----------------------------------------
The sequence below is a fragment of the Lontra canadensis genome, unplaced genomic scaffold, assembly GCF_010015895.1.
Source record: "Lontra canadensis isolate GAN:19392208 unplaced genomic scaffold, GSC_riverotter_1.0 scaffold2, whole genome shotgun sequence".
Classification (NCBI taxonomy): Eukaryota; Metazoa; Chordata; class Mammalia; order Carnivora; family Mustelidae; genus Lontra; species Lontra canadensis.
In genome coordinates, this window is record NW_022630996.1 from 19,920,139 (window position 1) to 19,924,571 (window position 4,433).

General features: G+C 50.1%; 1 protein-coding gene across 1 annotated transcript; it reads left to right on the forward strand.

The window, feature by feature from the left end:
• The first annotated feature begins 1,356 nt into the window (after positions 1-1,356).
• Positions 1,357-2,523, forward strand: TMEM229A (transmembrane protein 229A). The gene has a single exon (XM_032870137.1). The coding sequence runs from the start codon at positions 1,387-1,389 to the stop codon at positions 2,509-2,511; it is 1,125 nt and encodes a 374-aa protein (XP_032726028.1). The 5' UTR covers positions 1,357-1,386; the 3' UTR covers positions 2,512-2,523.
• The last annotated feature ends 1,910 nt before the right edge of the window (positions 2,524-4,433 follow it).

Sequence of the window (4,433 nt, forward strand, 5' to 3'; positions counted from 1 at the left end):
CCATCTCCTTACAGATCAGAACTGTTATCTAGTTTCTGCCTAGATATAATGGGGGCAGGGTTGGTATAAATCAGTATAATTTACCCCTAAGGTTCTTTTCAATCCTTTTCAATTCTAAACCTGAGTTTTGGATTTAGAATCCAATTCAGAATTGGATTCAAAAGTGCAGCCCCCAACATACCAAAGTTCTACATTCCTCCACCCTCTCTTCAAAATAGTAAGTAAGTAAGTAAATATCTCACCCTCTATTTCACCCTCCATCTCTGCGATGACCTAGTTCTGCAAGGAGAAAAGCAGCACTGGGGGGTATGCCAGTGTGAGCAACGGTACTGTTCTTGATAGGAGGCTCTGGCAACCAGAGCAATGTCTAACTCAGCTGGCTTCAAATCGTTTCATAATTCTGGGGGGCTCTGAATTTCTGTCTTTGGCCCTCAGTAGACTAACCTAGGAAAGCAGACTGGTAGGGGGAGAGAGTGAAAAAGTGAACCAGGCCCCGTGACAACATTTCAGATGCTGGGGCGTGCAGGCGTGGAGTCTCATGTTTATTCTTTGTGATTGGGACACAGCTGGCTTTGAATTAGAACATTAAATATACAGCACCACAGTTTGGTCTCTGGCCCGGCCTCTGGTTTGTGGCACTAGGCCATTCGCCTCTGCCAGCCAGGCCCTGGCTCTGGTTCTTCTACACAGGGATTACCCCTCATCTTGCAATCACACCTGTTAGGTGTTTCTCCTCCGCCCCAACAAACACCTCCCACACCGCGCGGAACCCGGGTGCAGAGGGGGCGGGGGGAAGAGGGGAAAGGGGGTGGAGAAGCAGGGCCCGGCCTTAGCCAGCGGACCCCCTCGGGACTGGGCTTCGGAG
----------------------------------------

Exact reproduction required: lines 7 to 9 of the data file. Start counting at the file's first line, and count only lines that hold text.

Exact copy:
• The first annotated feature begins 1,356 nt into the window (after positions 1-1,356).
• Positions 1,357-2,523, forward strand: TMEM229A (transmembrane protein 229A). The gene has a single exon (XM_032870137.1). The coding sequence runs from the start codon at positions 1,387-1,389 to the stop codon at positions 2,509-2,511; it is 1,125 nt and encodes a 374-aa protein (XP_032726028.1). The 5' UTR covers positions 1,357-1,386; the 3' UTR covers positions 2,512-2,523.
• The last annotated feature ends 1,910 nt before the right edge of the window (positions 2,524-4,433 follow it).